NJ Court Rules ’Ex-Gay’ Therapy Practitioners Potentially Liable for Costs to Undo Their Damage

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While Republicans in Texas are embracing reparative therapy as official plank language in the party’s platform, matters are played out differently in New Jersey last week when a superior court judge ruled that a conversion therapy organization could be liable for damages inflicted on four young people whose sexuality it claimed they could change.

According to the Southern Poverty Law Center, New Jersey Superior Court Judge Peter F. Bariso Jr. ruled Friday that Jews Offering New Alternatives for Healing (JONAH) and its co-defendants may be liable for three times the amounts the four men paid for psychological counseling to repair the damage caused by JONAH’s conversion therapy program.

"JONAH’s conversion therapy damaged the individuals it was meant ’to cure,’" Bariso stated. "any subsequent costs of repairing Plaintiff’s mental or emotional health are the direct and proximate result of JONAH’s actions and, hence, should be borne by JONAH."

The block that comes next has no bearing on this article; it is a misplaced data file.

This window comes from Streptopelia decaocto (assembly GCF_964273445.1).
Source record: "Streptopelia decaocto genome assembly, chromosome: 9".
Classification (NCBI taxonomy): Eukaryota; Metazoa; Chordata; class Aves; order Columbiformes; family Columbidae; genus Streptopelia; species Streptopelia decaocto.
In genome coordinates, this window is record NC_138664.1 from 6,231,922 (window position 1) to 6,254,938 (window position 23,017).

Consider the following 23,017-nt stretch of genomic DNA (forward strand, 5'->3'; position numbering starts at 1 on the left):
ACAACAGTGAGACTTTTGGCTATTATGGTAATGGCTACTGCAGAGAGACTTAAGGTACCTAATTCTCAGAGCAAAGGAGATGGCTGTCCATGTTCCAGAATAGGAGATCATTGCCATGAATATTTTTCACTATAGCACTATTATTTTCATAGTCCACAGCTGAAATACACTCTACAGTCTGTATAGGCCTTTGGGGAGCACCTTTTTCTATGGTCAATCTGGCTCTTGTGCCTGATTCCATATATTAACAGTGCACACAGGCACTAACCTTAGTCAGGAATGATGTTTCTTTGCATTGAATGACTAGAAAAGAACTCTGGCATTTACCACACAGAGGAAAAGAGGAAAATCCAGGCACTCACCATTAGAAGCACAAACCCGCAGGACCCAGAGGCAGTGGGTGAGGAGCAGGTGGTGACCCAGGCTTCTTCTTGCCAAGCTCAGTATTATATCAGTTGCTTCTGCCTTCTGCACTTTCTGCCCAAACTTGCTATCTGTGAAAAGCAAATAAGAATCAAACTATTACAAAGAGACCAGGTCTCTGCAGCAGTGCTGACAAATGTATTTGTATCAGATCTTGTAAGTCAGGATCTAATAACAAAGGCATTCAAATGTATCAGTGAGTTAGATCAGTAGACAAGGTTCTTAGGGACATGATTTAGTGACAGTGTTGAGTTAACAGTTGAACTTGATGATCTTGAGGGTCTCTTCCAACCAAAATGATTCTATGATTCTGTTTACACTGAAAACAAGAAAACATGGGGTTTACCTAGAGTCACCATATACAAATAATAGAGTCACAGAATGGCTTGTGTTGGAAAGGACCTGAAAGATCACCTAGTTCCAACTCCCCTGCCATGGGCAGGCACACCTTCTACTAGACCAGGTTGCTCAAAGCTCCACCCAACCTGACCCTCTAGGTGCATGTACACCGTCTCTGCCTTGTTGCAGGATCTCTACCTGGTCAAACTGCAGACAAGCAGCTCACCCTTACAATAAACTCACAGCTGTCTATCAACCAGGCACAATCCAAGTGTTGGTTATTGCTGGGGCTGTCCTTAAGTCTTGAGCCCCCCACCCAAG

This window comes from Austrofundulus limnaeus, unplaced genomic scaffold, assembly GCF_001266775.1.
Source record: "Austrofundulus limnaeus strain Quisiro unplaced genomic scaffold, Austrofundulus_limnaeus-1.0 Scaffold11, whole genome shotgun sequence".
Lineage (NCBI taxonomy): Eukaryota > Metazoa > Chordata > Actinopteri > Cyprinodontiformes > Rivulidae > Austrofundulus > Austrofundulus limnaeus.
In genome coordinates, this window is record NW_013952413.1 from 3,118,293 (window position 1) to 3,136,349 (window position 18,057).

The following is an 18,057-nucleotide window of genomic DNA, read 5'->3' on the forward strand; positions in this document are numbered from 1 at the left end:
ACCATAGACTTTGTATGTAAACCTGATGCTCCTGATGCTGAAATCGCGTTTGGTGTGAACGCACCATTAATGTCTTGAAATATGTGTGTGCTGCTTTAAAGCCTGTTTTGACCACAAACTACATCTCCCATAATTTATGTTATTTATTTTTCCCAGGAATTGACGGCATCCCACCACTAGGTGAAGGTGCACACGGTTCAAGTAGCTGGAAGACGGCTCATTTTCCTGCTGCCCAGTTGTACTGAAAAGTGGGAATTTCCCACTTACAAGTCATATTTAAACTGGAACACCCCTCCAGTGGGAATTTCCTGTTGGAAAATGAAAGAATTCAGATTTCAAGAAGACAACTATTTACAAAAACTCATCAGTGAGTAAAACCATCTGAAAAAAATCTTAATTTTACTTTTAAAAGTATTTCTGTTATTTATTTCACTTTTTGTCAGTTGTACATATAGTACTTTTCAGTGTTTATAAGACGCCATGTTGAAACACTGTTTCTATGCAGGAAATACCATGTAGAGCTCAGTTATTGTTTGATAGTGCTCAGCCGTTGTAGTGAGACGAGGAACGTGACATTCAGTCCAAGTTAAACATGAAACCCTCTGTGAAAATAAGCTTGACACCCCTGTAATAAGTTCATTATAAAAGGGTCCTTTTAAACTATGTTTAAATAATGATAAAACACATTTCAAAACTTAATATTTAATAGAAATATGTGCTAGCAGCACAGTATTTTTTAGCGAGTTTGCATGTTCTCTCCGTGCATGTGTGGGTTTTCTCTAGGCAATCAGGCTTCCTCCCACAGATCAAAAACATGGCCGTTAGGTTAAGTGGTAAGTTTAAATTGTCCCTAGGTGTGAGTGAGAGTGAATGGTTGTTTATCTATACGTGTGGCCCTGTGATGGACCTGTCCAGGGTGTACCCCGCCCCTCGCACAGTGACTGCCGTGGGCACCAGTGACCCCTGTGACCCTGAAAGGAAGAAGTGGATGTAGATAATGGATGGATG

In the first-of-its-kind lawsuit filed in 2012, the SPLC stated that:

Customers of JONAH’s services typically paid a minimum of $100 for weekly individual counseling sessions and another $60 for group therapy sessions. The lawsuit describes sessions that involved clients undressing in front of a mirror and even a group session where young men were instructed to remove their clothing and stand naked in a circle with the counselor, Downing, who was also undressed. Another session involved a subject attempting to wrestle away two oranges -- used to represent testicles -- from another individual.

The court rejected a motion by JONAH seeking to limit it’s liability. Citing New Jersey’s Consumer Fraud Act (CFA), the court held that costs incurred for legitimate therapy to repair damage caused by JONAH constituted an "ascertainable loss." Under the CFA, the clients represented by the SPLC could potentially recoup up to three time costs incurred.

Reparative or conversion therapy for minors has been banned in the Garden State since August 2013 when Republican Gov. Chris Christie signed a bill forbidding the practice.

According to the Associated Press, a southern New Jersey couple filed papers to sue Governor Christie for signing the bill, claiming the law violates their rights to free speech and free exercise of religion because it prevents them from seeking treatment for their 15-year-old son.

The practice of conversion therapy has been condemned by the American Psychiatric Association.

From our media partner EDGE


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